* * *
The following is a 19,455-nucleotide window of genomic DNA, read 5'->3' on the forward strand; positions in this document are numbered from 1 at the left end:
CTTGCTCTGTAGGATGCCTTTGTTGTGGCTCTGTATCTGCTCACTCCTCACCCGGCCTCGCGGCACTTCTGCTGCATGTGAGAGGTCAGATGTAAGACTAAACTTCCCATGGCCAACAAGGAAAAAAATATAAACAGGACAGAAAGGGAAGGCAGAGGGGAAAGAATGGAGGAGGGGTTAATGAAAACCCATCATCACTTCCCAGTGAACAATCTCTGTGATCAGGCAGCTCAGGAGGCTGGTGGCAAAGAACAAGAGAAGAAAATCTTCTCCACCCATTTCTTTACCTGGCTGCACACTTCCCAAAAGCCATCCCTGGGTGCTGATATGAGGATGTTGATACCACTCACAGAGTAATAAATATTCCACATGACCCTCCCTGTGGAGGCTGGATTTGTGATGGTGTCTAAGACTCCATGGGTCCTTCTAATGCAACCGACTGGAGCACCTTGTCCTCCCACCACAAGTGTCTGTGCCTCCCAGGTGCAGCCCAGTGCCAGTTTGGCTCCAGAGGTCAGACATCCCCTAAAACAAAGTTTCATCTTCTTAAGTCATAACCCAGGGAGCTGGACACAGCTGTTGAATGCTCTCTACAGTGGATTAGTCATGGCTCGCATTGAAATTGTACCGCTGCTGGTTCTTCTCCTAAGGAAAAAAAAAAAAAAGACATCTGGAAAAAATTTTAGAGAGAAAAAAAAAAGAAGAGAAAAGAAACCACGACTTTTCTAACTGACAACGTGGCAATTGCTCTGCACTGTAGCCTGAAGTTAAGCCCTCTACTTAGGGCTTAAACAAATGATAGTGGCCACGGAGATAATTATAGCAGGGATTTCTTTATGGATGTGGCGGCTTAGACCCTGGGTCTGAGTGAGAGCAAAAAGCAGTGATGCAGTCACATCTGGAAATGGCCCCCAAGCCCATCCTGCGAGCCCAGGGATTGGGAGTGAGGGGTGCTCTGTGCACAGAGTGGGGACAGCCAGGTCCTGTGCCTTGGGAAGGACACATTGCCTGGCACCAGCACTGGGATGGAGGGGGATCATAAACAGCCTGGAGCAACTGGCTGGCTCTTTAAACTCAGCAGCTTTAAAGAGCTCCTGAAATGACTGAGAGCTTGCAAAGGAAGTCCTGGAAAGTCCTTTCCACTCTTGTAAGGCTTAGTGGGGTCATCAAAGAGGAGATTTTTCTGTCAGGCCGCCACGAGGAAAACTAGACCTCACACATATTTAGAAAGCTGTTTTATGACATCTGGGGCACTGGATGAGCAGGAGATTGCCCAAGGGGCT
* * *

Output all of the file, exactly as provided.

The following is a 19,455-nucleotide window of genomic DNA, read 5'->3' on the forward strand; positions in this document are numbered from 1 at the left end:
CTTGCTCTGTAGGATGCCTTTGTTGTGGCTCTGTATCTGCTCACTCCTCACCCGGCCTCGCGGCACTTCTGCTGCATGTGAGAGGTCAGATGTAAGACTAAACTTCCCATGGCCAACAAGGAAAAAAATATAAACAGGACAGAAAGGGAAGGCAGAGGGGAAAGAATGGAGGAGGGGTTAATGAAAACCCATCATCACTTCCCAGTGAACAATCTCTGTGATCAGGCAGCTCAGGAGGCTGGTGGCAAAGAACAAGAGAAGAAAATCTTCTCCACCCATTTCTTTACCTGGCTGCACACTTCCCAAAAGCCATCCCTGGGTGCTGATATGAGGATGTTGATACCACTCACAGAGTAATAAATATTCCACATGACCCTCCCTGTGGAGGCTGGATTTGTGATGGTGTCTAAGACTCCATGGGTCCTTCTAATGCAACCGACTGGAGCACCTTGTCCTCCCACCACAAGTGTCTGTGCCTCCCAGGTGCAGCCCAGTGCCAGTTTGGCTCCAGAGGTCAGACATCCCCTAAAACAAAGTTTCATCTTCTTAAGTCATAACCCAGGGAGCTGGACACAGCTGTTGAATGCTCTCTACAGTGGATTAGTCATGGCTCGCATTGAAATTGTACCGCTGCTGGTTCTTCTCCTAAGGAAAAAAAAAAAAAAGACATCTGGAAAAAATTTTAGAGAGAAAAAAAAAAGAAGAGAAAAGAAACCACGACTTTTCTAACTGACAACGTGGCAATTGCTCTGCACTGTAGCCTGAAGTTAAGCCCTCTACTTAGGGCTTAAACAAATGATAGTGGCCACGGAGATAATTATAGCAGGGATTTCTTTATGGATGTGGCGGCTTAGACCCTGGGTCTGAGTGAGAGCAAAAAGCAGTGATGCAGTCACATCTGGAAATGGCCCCCAAGCCCATCCTGCGAGCCCAGGGATTGGGAGTGAGGGGTGCTCTGTGCACAGAGTGGGGACAGCCAGGTCCTGTGCCTTGGGAAGGACACATTGCCTGGCACCAGCACTGGGATGGAGGGGGATCATAAACAGCCTGGAGCAACTGGCTGGCTCTTTAAACTCAGCAGCTTTAAAGAGCTCCTGAAATGACTGAGAGCTTGCAAAGGAAGTCCTGGAAAGTCCTTTCCACTCTTGTAAGGCTTAGTGGGGTCATCAAAGAGGAGATTTTTCTGTCAGGCCGCCACGAGGAAAACTAGACCTCACACATATTTAGAAAGCTGTTTTATGACATCTGGGGCACTGGATGAGCAGGAGATTGCCCAAGGGGCT